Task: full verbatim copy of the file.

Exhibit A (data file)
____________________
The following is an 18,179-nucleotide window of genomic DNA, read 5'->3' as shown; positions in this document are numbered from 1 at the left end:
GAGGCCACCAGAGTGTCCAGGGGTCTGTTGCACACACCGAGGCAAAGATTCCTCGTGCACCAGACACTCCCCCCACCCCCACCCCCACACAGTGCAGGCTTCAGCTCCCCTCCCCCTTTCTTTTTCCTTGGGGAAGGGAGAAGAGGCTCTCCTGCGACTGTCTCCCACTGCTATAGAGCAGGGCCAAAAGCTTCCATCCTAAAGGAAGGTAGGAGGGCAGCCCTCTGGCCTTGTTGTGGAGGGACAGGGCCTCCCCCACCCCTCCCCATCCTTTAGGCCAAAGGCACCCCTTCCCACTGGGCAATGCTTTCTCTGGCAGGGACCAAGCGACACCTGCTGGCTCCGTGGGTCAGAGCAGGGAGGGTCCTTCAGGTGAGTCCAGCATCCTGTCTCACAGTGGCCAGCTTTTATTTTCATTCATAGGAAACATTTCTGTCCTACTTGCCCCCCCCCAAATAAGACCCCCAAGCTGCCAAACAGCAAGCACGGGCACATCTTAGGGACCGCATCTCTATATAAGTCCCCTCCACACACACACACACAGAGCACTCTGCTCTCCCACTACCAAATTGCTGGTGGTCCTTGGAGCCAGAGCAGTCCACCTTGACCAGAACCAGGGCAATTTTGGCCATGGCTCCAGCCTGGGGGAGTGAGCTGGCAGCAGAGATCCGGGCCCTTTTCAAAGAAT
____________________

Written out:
The following is an 18,179-nucleotide window of genomic DNA, read 5'->3' as shown; positions in this document are numbered from 1 at the left end:
GAGGCCACCAGAGTGTCCAGGGGTCTGTTGCACACACCGAGGCAAAGATTCCTCGTGCACCAGACACTCCCCCCACCCCCACCCCCACACAGTGCAGGCTTCAGCTCCCCTCCCCCTTTCTTTTTCCTTGGGGAAGGGAGAAGAGGCTCTCCTGCGACTGTCTCCCACTGCTATAGAGCAGGGCCAAAAGCTTCCATCCTAAAGGAAGGTAGGAGGGCAGCCCTCTGGCCTTGTTGTGGAGGGACAGGGCCTCCCCCACCCCTCCCCATCCTTTAGGCCAAAGGCACCCCTTCCCACTGGGCAATGCTTTCTCTGGCAGGGACCAAGCGACACCTGCTGGCTCCGTGGGTCAGAGCAGGGAGGGTCCTTCAGGTGAGTCCAGCATCCTGTCTCACAGTGGCCAGCTTTTATTTTCATTCATAGGAAACATTTCTGTCCTACTTGCCCCCCCCCAAATAAGACCCCCAAGCTGCCAAACAGCAAGCACGGGCACATCTTAGGGACCGCATCTCTATATAAGTCCCCTCCACACACACACACACAGAGCACTCTGCTCTCCCACTACCAAATTGCTGGTGGTCCTTGGAGCCAGAGCAGTCCACCTTGACCAGAACCAGGGCAATTTTGGCCATGGCTCCAGCCTGGGGGAGTGAGCTGGCAGCAGAGATCCGGGCCCTTTTCAAAGAAT